Portage College released a publication titled, Voyage: Portaging Together, to highlight programs, partnerships, and their past, present, and future.
The publication is a collection of the college’s partnerships within the community, and their collaboration with education, government, and industry to showcase what the college has been working towards and how they support their local organizations.
“It’s for our stakeholders, partners, collaborators, and government to show them how much we value their partnerships and the real impact of working together. This is the first publication of this type for us, and it is really celebrating our journey of togetherness,” said Jaime Davies, Corporate Communications Manager for Portage College.
Some of the partnerships that are mentioned in the publication are with a variety of community groups that both support and benefit from their joint activities. For example, they have highlighted Frog Lake First Nation where they work with the Social Development group to provide customized training and educational opportunities in the Nation. Another example is their work with Community Futures through initiatives like youth strategy planning.
Nancy Broadbent, the President and CEO at Portage College, discusses why staying connected to the community is so important.
“As a comprehensive community college, Portage is charged with the stewardship of its region, which means that we work very closely with our partners,” said Broadbent.
“As a rural Community College, we need our partners to assist with providing the best experiences for our students. It’s a symbiotic relationship where we partner to make improvements in the community, but we also need those community partners to make things better for students.”
Portage College gives its students diverse, experiential opportunities within its programs and services.
The College sets up students for success by exposing them to real-world situations and allowing them to speak with established professionals in their desired field.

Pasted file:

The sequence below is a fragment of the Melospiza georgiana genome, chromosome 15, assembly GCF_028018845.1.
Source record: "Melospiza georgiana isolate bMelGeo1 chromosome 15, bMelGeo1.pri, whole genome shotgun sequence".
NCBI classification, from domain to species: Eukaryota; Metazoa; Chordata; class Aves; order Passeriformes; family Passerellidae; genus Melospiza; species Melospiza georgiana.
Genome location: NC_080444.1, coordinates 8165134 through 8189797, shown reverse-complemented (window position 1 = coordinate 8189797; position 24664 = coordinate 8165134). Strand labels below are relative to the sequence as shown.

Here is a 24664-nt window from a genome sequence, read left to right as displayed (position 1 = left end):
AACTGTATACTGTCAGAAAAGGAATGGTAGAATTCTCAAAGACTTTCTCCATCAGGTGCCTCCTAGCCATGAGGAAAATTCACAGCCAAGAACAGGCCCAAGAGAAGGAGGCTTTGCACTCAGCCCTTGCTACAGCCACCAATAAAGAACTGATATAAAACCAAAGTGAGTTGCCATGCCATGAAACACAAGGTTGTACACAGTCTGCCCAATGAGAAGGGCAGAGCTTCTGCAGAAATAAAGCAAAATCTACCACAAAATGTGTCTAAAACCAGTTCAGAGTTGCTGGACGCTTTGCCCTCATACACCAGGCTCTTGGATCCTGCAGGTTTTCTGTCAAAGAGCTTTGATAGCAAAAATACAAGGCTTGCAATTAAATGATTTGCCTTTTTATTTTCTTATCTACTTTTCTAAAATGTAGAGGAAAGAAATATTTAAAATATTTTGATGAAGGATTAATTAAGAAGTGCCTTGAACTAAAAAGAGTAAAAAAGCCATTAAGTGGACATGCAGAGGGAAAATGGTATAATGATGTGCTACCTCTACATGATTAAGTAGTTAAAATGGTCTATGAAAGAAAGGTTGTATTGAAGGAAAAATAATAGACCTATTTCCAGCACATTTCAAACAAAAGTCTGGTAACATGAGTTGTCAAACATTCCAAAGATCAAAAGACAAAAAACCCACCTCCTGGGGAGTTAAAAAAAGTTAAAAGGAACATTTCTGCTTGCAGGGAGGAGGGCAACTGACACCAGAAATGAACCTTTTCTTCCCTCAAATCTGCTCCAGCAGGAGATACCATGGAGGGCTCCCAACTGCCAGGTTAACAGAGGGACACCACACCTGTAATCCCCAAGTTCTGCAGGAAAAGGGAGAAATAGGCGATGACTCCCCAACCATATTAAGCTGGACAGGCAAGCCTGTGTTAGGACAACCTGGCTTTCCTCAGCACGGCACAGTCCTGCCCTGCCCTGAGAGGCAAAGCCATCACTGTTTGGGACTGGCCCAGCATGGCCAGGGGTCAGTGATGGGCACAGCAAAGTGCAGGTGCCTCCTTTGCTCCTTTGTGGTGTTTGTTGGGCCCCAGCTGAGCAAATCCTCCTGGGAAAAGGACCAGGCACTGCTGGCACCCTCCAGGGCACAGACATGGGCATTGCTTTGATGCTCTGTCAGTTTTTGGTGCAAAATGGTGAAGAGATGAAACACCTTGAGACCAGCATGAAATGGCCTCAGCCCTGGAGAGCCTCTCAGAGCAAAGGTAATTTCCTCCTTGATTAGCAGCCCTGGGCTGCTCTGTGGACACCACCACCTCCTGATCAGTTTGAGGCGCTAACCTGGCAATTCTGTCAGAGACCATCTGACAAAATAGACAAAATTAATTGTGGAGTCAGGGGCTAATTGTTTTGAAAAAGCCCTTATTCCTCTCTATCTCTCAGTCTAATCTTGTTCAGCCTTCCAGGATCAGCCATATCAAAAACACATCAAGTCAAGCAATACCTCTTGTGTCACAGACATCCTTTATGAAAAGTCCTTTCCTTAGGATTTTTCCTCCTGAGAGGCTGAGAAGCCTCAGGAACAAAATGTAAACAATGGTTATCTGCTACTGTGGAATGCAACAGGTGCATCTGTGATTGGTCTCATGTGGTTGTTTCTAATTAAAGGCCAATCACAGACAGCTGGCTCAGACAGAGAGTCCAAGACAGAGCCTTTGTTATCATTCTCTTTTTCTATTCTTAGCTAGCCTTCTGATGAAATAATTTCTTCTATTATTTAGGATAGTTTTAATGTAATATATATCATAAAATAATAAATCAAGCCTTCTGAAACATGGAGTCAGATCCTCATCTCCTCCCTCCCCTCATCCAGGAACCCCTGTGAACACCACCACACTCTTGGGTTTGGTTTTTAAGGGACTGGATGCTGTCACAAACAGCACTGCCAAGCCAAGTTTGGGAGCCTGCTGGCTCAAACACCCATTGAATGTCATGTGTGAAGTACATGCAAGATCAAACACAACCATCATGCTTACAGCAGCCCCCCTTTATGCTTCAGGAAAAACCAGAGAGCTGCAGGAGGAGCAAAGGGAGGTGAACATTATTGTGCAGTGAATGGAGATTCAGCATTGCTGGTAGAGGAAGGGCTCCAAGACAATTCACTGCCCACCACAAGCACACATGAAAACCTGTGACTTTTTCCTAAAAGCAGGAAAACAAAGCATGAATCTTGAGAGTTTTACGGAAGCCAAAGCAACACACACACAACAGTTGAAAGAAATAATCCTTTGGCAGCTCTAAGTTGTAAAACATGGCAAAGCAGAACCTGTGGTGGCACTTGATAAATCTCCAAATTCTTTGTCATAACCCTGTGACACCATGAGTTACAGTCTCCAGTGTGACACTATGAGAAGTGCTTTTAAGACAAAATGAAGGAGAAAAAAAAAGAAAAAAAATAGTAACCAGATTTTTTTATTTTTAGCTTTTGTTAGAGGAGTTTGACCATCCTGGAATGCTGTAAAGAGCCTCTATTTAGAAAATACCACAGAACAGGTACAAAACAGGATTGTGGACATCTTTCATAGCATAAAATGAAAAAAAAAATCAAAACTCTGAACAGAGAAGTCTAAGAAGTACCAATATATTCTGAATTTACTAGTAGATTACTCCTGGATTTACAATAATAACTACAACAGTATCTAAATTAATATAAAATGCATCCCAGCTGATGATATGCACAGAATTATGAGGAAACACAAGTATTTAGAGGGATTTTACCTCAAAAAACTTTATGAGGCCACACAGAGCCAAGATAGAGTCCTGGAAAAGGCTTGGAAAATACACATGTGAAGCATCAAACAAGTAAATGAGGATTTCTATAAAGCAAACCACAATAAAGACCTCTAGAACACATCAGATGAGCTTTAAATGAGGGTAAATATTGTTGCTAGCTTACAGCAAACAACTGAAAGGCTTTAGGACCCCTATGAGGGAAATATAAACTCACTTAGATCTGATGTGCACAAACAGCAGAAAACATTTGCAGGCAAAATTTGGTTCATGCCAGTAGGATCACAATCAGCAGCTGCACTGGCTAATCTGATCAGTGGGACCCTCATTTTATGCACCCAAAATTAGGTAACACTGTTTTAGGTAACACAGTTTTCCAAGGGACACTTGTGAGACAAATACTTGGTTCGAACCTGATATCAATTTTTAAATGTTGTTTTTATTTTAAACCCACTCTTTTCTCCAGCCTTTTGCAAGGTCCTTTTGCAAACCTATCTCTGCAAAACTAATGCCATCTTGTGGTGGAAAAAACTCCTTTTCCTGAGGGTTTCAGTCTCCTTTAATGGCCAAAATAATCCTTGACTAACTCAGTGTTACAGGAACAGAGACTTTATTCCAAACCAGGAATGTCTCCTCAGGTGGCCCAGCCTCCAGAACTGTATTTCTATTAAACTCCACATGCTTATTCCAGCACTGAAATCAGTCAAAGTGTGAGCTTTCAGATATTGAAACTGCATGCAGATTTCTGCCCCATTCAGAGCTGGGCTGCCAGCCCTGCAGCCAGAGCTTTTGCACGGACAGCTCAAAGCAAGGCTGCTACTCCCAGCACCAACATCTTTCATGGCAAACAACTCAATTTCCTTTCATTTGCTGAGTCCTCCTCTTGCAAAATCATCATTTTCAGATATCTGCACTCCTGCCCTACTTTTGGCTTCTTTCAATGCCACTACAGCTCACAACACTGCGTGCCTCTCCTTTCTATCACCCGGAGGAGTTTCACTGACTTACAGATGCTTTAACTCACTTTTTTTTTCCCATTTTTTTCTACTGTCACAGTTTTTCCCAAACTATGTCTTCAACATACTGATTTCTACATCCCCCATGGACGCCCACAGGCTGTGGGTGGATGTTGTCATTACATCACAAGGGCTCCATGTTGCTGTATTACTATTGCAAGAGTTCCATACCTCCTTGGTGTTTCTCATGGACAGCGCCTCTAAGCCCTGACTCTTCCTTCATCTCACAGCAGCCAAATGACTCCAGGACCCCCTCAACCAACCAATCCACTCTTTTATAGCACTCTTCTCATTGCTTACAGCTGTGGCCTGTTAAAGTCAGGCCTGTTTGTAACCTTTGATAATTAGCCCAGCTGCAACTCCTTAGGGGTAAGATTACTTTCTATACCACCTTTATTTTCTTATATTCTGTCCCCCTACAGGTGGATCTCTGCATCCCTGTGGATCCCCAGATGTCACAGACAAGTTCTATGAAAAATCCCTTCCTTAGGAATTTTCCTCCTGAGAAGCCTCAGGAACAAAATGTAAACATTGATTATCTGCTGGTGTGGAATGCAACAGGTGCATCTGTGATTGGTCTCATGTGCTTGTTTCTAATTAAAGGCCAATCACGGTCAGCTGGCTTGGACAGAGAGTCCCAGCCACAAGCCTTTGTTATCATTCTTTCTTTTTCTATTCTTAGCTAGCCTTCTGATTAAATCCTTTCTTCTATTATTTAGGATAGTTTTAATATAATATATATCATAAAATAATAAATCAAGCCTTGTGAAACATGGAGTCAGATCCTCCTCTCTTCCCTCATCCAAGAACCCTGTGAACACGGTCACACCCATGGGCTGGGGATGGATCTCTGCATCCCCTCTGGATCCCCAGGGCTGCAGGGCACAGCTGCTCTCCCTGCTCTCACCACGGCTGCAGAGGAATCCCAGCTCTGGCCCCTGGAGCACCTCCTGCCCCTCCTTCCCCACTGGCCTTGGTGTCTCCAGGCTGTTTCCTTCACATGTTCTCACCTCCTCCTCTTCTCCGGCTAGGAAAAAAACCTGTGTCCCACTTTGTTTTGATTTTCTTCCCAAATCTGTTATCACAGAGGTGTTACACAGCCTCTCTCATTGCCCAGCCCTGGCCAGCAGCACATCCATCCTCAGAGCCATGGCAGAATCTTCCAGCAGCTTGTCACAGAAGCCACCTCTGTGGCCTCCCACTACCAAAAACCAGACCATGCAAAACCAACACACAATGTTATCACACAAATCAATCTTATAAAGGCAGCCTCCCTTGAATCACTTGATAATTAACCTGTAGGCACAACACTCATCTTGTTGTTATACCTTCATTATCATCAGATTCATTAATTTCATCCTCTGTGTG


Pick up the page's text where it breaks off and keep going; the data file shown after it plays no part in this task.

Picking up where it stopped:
“We provide the full range of training from foundational literacy all the way to university transfer. Many of our programs have embedded university-level courses, opening pathways for future expansion of their post-secondary opportunities,” said Broadbent.
“We are a pathway institution, so we’ve invested significant effort in the past few years making sure all of our programs and courses are transferable. If a student starts with us they can carry those credits along with them to other institutions.”
Honouring the beginning
Portage College honours the people that fought to keep the college up and running when the government planned to shut it down in 1970.
In 1968, the institution started out as Alberta NewStart, and it was a way for the federal government to research adult education. Alberta NewStart offered programs like wild fur management, academic upgrading, trapping, and oil field management.
In 1970, the government announced closure of Alberta NewStart and stopped all research, leaving Lac La Biche without any adult education. In response, a group of Indigenous community members participated in a 26 day sit-in which was successful, and led to the government giving a grant to Alberta NewStart to keep the program going.
Broadbent acknowledges the importance that moment in history has had on communities they serve and the obligation they have to continue facilitating deep connections.
“Without that sit-in, the college wouldn’t exist. If the people in our community didn’t show how much they cared about education for the people, we probably wouldn’t be operating. So to us, the stories of these great leaders serves as role models for our students. We encourage students to use their voices and stand up for what’s important,” said Broadbent.
Since then, Portage College has continued to serve the Indigenous people of the region and takes the response to create a welcoming and safe community for all those from all cultures and backgrounds.
One of the ways Portage honors Indigenous culture is by supporting a one-of-a-kind museum called the Museum of Aboriginal Peoples’ Arts and Artifacts which includes the only complete collection of the Professional Native Indian Artists Inc. also known as the Indian Group of Seven.
Another example is the constant effort to increase opportunities for cultural and spiritual practice which has currently paid off through the receipt of a grant to create a permanent smudging centre at the Lac La Biche Campus.
“Greater than 45 per cent of our students are self-declared Indigenous. We also have many non-credit programs that occur within First Nations and Metis Communities that are not included in the self-declared numbers. This is a large percentage of our students compared to other post-secondaries, and we are proud to be serving these students. By bringing learning as close to their home communities as possible we remove the barriers associated with relocation which increases participation,” said Broadbent.
“We are honored to provide opportunities for all students and we are blessed to have so many partners working with us to create welcoming campuses that empower students to succeed.”